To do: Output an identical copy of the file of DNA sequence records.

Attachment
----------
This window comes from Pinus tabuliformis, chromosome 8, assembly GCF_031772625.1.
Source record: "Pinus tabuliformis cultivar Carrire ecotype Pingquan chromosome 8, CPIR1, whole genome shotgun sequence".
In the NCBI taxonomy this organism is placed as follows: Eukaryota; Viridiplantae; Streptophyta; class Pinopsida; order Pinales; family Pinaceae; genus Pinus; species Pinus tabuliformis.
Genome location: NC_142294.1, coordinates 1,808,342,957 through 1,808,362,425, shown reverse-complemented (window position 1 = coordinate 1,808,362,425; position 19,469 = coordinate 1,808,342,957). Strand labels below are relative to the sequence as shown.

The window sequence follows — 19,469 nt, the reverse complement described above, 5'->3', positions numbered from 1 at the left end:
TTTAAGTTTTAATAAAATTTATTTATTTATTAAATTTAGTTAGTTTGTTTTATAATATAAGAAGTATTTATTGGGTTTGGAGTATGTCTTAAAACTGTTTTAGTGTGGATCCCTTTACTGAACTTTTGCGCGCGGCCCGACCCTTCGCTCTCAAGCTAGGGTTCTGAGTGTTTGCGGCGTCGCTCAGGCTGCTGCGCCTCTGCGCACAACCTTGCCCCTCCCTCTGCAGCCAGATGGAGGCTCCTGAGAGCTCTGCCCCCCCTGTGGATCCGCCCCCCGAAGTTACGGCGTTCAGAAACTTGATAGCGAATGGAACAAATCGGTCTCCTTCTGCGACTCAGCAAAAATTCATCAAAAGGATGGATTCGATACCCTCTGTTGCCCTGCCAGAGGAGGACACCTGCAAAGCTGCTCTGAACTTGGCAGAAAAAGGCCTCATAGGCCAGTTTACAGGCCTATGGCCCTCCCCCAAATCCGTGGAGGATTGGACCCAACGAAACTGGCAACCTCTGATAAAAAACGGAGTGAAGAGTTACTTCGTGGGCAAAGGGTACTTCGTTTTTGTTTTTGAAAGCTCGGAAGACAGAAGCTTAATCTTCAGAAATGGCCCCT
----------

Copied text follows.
This window comes from Pinus tabuliformis, chromosome 8, assembly GCF_031772625.1.
Source record: "Pinus tabuliformis cultivar Carrire ecotype Pingquan chromosome 8, CPIR1, whole genome shotgun sequence".
In the NCBI taxonomy this organism is placed as follows: Eukaryota; Viridiplantae; Streptophyta; class Pinopsida; order Pinales; family Pinaceae; genus Pinus; species Pinus tabuliformis.
Genome location: NC_142294.1, coordinates 1,808,342,957 through 1,808,362,425, shown reverse-complemented (window position 1 = coordinate 1,808,362,425; position 19,469 = coordinate 1,808,342,957). Strand labels below are relative to the sequence as shown.

The window sequence follows — 19,469 nt, the reverse complement described above, 5'->3', positions numbered from 1 at the left end:
TTTAAGTTTTAATAAAATTTATTTATTTATTAAATTTAGTTAGTTTGTTTTATAATATAAGAAGTATTTATTGGGTTTGGAGTATGTCTTAAAACTGTTTTAGTGTGGATCCCTTTACTGAACTTTTGCGCGCGGCCCGACCCTTCGCTCTCAAGCTAGGGTTCTGAGTGTTTGCGGCGTCGCTCAGGCTGCTGCGCCTCTGCGCACAACCTTGCCCCTCCCTCTGCAGCCAGATGGAGGCTCCTGAGAGCTCTGCCCCCCCTGTGGATCCGCCCCCCGAAGTTACGGCGTTCAGAAACTTGATAGCGAATGGAACAAATCGGTCTCCTTCTGCGACTCAGCAAAAATTCATCAAAAGGATGGATTCGATACCCTCTGTTGCCCTGCCAGAGGAGGACACCTGCAAAGCTGCTCTGAACTTGGCAGAAAAAGGCCTCATAGGCCAGTTTACAGGCCTATGGCCCTCCCCCAAATCCGTGGAGGATTGGACCCAACGAAACTGGCAACCTCTGATAAAAAACGGAGTGAAGAGTTACTTCGTGGGCAAAGGGTACTTCGTTTTTGTTTTTGAAAGCTCGGAAGACAGAAGCTTAATCTTCAGAAATGGCCCCT